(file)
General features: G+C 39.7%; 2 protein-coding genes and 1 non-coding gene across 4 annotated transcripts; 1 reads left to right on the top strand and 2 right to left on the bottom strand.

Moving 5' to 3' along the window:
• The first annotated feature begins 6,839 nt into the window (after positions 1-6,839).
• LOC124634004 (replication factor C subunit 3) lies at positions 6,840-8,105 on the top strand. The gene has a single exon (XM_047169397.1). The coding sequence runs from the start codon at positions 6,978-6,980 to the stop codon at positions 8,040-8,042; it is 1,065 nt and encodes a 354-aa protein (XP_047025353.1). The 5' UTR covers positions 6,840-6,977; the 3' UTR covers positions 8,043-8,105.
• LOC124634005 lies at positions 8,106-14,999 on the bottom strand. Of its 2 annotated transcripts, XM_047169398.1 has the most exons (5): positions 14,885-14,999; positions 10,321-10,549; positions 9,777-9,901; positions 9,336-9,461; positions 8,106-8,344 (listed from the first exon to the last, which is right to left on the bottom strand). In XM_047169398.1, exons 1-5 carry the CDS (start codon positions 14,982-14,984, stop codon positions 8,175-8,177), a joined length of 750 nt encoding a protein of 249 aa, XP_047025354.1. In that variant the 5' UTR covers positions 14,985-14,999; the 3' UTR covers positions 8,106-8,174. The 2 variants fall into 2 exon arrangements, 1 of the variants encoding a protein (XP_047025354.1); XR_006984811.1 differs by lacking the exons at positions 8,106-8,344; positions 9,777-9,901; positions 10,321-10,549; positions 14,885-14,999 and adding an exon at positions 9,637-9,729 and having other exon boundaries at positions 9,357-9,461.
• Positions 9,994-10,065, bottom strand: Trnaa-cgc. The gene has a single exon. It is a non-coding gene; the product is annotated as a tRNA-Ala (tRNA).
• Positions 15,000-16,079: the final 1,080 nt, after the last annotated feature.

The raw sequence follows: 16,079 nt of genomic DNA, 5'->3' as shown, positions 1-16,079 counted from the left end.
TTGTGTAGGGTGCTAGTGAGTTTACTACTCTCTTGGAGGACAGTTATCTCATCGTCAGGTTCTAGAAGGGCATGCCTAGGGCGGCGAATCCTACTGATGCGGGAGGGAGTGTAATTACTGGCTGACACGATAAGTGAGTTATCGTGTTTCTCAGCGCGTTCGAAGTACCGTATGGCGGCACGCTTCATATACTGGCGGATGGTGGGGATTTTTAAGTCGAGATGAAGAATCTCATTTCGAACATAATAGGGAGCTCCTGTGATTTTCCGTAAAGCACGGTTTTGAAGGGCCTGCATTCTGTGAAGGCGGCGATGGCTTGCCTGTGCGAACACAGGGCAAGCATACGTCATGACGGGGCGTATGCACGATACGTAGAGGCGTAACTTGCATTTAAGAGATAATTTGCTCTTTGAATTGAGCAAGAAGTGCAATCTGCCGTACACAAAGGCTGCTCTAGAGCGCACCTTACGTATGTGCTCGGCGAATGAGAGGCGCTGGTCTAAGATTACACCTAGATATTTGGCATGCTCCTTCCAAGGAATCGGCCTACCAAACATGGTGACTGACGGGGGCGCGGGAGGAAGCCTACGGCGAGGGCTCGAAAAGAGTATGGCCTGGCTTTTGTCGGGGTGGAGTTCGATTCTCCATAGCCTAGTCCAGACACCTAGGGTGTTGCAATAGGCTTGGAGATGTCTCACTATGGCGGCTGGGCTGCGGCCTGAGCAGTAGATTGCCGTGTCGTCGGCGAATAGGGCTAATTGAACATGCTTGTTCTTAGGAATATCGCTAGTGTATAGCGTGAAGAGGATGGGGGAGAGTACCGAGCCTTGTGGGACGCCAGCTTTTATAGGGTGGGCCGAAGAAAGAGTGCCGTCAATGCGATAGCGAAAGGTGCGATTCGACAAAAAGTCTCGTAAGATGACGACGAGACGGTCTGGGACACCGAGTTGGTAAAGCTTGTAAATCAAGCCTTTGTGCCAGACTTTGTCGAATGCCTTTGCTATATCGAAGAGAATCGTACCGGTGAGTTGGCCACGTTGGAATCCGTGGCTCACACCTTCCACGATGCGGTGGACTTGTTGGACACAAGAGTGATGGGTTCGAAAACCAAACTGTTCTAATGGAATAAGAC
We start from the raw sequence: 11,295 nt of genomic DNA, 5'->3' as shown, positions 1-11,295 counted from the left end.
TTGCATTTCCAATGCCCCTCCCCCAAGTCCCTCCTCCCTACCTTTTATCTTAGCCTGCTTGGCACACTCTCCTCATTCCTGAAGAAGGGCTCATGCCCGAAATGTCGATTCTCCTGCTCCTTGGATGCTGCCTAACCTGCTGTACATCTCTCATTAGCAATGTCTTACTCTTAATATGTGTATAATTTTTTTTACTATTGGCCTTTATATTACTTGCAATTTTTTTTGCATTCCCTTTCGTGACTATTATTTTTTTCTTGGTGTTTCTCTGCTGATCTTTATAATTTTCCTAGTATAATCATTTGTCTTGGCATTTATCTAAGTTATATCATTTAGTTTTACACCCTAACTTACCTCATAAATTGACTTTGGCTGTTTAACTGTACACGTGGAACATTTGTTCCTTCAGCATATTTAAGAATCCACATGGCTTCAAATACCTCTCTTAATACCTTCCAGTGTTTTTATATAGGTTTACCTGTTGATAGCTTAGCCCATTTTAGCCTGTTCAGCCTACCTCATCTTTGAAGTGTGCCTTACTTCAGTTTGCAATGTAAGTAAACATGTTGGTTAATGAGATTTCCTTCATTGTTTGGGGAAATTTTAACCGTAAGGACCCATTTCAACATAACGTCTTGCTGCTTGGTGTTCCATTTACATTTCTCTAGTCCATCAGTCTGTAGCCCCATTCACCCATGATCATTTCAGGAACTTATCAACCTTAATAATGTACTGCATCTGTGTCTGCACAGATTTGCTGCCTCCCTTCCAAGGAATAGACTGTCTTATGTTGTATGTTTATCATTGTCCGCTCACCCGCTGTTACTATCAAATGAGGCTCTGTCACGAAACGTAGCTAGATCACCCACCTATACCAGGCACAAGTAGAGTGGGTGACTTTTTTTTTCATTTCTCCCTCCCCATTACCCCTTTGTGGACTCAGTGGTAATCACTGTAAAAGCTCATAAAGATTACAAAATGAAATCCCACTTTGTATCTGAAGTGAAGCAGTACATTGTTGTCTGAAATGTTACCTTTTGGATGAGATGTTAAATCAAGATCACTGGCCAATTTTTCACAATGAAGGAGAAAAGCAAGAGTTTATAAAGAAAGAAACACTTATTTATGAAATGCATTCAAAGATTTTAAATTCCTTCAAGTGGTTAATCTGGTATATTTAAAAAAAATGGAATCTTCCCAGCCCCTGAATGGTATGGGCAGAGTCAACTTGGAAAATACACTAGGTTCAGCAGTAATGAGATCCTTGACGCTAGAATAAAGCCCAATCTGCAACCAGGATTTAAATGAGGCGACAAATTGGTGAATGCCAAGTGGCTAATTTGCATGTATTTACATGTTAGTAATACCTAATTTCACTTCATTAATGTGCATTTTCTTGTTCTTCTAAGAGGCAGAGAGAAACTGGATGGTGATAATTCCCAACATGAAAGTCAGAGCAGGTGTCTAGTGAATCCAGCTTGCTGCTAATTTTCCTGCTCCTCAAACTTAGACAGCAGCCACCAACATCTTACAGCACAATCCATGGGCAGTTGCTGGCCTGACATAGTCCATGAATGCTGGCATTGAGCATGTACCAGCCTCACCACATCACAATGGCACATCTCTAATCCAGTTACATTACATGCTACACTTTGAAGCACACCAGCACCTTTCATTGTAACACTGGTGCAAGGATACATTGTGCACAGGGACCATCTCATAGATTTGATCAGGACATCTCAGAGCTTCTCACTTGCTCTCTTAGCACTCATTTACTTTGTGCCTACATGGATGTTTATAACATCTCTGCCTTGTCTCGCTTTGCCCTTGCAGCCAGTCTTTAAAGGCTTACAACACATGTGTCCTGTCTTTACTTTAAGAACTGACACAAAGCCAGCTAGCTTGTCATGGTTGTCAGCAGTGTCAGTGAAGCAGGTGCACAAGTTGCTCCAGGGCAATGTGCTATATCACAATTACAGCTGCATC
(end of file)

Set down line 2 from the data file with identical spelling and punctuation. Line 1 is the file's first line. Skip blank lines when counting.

Moving 5' to 3' along the window: